It can make you tired and also prevent you from living in the present since it ties you to the past or prescribes a future that can seem oppressive (an example of this is holding on to clothing that fit years ago in hopes that it will again). 

To those who keep things because they may need them someday, she says that attitude tells the universe you don’t trust it will provide for you. So instead of providing comfort, all those “necessary” objects actually insure that you’ll feel uneasy about your future.

Although she doesn’t consider herself a neat person, Karen puts things away when they are not in use. I have also advised this to my clients because it gives them more room to work (on the desk, for example), it reinforces their memory for where things are so they don’t lose things as much, and it cuts down on the mental clutter induced by being in a space where too many things are competing for their visual attention. 

I know that people with ADD are often advised to keep things out and even move them regularly because they forget about them when they’re hidden, and stop seeing them if they’re in the same place for too long. This may work for some people, but then to compensate it would be a good idea to keep the decor clean and streamlined.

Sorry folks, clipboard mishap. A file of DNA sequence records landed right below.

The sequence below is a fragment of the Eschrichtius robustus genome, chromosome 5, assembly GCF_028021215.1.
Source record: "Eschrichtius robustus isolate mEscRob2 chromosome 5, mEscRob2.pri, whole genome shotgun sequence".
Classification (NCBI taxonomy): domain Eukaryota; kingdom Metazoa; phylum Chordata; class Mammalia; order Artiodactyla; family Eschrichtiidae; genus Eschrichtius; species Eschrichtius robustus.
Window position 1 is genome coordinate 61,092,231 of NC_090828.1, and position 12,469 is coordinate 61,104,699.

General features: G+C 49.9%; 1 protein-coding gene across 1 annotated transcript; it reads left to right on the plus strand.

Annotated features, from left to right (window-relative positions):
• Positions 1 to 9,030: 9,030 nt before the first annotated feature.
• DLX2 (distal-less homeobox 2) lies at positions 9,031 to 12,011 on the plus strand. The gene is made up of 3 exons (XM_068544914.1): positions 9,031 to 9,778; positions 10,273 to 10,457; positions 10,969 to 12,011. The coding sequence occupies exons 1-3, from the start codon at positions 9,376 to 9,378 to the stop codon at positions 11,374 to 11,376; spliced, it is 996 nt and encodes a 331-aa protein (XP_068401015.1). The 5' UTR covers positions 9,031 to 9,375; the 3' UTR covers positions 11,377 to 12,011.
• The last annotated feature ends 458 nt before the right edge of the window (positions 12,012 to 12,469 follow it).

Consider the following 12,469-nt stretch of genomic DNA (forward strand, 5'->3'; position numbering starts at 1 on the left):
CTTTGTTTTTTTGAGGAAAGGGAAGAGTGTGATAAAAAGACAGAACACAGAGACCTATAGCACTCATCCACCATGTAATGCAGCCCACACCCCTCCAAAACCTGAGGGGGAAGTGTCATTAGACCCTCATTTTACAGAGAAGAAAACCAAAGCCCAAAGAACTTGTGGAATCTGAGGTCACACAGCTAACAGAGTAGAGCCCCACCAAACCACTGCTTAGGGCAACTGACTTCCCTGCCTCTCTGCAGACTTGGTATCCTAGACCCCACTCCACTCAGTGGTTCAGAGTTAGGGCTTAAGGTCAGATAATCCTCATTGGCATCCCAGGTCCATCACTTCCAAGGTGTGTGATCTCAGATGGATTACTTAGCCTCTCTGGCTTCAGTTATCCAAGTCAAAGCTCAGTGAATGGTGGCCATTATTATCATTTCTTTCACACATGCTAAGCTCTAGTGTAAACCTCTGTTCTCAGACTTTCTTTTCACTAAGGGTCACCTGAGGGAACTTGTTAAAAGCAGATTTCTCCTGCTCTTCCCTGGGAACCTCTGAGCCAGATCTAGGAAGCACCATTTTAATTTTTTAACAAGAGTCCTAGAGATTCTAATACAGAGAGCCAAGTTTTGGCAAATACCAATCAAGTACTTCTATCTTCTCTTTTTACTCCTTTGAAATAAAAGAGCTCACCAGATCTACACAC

Karen mentions another reason for putting things away. It “creates space for the next thing to happen.” What a wonderful idea! This again relates to the idea of being able to live in the present. In order to effectively use and manage your time, you need to prioritize tasks (imagine the future) and then give them the attention they need to get done in the here and now.  

You can help yourself a great deal by setting the stage for what needs to be done. This means having the tools and supplies handy when you need them.

But the next task is likely to need other tools and different supplies, mental ones as well as physical ones. By putting away the things associated with one task before starting the next you also allow yourself time and space to mentally adjust to a different task.  

Most clutter, boxes of photos, special collections, even quantities of books, have a way of keeping you from moving forward. Sometimes this can be appropriate.